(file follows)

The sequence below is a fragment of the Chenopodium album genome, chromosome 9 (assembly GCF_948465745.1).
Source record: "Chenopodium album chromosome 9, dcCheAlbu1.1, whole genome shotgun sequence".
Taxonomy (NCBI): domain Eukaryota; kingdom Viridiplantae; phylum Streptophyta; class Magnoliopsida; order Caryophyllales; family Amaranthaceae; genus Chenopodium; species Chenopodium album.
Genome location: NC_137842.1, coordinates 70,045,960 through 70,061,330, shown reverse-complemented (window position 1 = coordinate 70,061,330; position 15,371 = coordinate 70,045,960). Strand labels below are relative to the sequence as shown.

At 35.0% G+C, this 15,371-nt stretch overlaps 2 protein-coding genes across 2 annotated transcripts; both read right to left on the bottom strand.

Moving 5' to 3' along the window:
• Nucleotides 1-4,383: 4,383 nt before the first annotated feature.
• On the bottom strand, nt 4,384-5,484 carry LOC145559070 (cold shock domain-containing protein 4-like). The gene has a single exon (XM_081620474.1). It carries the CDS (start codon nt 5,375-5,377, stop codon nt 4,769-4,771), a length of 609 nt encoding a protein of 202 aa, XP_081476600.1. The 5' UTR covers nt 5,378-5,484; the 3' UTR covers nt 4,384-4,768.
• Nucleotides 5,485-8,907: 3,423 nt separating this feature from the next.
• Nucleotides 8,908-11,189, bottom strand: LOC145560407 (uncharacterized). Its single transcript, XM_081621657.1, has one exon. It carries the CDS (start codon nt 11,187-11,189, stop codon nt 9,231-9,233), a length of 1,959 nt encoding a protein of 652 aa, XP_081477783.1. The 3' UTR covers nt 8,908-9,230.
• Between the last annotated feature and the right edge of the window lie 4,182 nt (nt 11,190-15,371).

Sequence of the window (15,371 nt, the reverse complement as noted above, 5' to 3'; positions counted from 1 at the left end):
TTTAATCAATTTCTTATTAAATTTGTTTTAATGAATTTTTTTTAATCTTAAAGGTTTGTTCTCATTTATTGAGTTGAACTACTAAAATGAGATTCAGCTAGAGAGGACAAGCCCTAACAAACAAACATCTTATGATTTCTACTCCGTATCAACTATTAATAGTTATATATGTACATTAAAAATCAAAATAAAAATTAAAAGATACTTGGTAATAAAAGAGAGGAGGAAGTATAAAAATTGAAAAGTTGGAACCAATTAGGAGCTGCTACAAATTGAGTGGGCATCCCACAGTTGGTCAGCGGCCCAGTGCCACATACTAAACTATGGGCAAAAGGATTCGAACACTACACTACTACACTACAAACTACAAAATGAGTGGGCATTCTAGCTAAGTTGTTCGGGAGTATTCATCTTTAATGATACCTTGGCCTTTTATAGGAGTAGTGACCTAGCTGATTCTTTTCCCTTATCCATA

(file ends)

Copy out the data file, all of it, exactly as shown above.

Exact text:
The sequence below is a fragment of the Chenopodium album genome, chromosome 9 (assembly GCF_948465745.1).
Source record: "Chenopodium album chromosome 9, dcCheAlbu1.1, whole genome shotgun sequence".
Taxonomy (NCBI): domain Eukaryota; kingdom Viridiplantae; phylum Streptophyta; class Magnoliopsida; order Caryophyllales; family Amaranthaceae; genus Chenopodium; species Chenopodium album.
Genome location: NC_137842.1, coordinates 70,045,960 through 70,061,330, shown reverse-complemented (window position 1 = coordinate 70,061,330; position 15,371 = coordinate 70,045,960). Strand labels below are relative to the sequence as shown.

At 35.0% G+C, this 15,371-nt stretch overlaps 2 protein-coding genes across 2 annotated transcripts; both read right to left on the bottom strand.

Moving 5' to 3' along the window:
• Nucleotides 1-4,383: 4,383 nt before the first annotated feature.
• On the bottom strand, nt 4,384-5,484 carry LOC145559070 (cold shock domain-containing protein 4-like). The gene has a single exon (XM_081620474.1). It carries the CDS (start codon nt 5,375-5,377, stop codon nt 4,769-4,771), a length of 609 nt encoding a protein of 202 aa, XP_081476600.1. The 5' UTR covers nt 5,378-5,484; the 3' UTR covers nt 4,384-4,768.
• Nucleotides 5,485-8,907: 3,423 nt separating this feature from the next.
• Nucleotides 8,908-11,189, bottom strand: LOC145560407 (uncharacterized). Its single transcript, XM_081621657.1, has one exon. It carries the CDS (start codon nt 11,187-11,189, stop codon nt 9,231-9,233), a length of 1,959 nt encoding a protein of 652 aa, XP_081477783.1. The 3' UTR covers nt 8,908-9,230.
• Between the last annotated feature and the right edge of the window lie 4,182 nt (nt 11,190-15,371).

Sequence of the window (15,371 nt, the reverse complement as noted above, 5' to 3'; positions counted from 1 at the left end):
TTTAATCAATTTCTTATTAAATTTGTTTTAATGAATTTTTTTTAATCTTAAAGGTTTGTTCTCATTTATTGAGTTGAACTACTAAAATGAGATTCAGCTAGAGAGGACAAGCCCTAACAAACAAACATCTTATGATTTCTACTCCGTATCAACTATTAATAGTTATATATGTACATTAAAAATCAAAATAAAAATTAAAAGATACTTGGTAATAAAAGAGAGGAGGAAGTATAAAAATTGAAAAGTTGGAACCAATTAGGAGCTGCTACAAATTGAGTGGGCATCCCACAGTTGGTCAGCGGCCCAGTGCCACATACTAAACTATGGGCAAAAGGATTCGAACACTACACTACTACACTACAAACTACAAAATGAGTGGGCATTCTAGCTAAGTTGTTCGGGAGTATTCATCTTTAATGATACCTTGGCCTTTTATAGGAGTAGTGACCTAGCTGATTCTTTTCCCTTATCCATA